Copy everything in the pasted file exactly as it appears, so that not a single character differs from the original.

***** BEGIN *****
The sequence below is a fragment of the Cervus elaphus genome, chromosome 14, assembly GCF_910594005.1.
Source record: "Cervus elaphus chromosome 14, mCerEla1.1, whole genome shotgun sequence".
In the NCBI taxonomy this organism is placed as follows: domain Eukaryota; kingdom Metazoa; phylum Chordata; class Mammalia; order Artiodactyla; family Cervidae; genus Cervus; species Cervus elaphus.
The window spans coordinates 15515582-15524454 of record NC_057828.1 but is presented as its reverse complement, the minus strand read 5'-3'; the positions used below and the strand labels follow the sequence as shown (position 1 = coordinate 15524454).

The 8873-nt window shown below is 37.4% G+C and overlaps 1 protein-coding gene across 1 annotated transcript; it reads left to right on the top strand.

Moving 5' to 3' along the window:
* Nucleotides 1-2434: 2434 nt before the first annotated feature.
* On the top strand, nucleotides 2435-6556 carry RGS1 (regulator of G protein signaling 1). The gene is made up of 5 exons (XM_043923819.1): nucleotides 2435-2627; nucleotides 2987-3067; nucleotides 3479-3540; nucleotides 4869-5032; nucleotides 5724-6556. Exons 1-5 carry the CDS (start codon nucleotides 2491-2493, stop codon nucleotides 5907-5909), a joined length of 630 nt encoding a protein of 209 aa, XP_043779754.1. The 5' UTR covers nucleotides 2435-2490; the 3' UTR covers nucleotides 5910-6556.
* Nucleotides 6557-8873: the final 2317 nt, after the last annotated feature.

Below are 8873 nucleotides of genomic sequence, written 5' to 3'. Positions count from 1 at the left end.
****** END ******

The sequence below is a fragment of the Cervus elaphus genome, chromosome 14, assembly GCF_910594005.1.
Source record: "Cervus elaphus chromosome 14, mCerEla1.1, whole genome shotgun sequence".
In the NCBI taxonomy this organism is placed as follows: domain Eukaryota; kingdom Metazoa; phylum Chordata; class Mammalia; order Artiodactyla; family Cervidae; genus Cervus; species Cervus elaphus.
The window spans coordinates 15515582-15524454 of record NC_057828.1 but is presented as its reverse complement, the minus strand read 5'-3'; the positions used below and the strand labels follow the sequence as shown (position 1 = coordinate 15524454).

The 8873-nt window shown below is 37.4% G+C and overlaps 1 protein-coding gene across 1 annotated transcript; it reads left to right on the top strand.

Moving 5' to 3' along the window:
* Nucleotides 1-2434: 2434 nt before the first annotated feature.
* On the top strand, nucleotides 2435-6556 carry RGS1 (regulator of G protein signaling 1). The gene is made up of 5 exons (XM_043923819.1): nucleotides 2435-2627; nucleotides 2987-3067; nucleotides 3479-3540; nucleotides 4869-5032; nucleotides 5724-6556. Exons 1-5 carry the CDS (start codon nucleotides 2491-2493, stop codon nucleotides 5907-5909), a joined length of 630 nt encoding a protein of 209 aa, XP_043779754.1. The 5' UTR covers nucleotides 2435-2490; the 3' UTR covers nucleotides 5910-6556.
* Nucleotides 6557-8873: the final 2317 nt, after the last annotated feature.

Below are 8873 nucleotides of genomic sequence, written 5' to 3'. Positions count from 1 at the left end.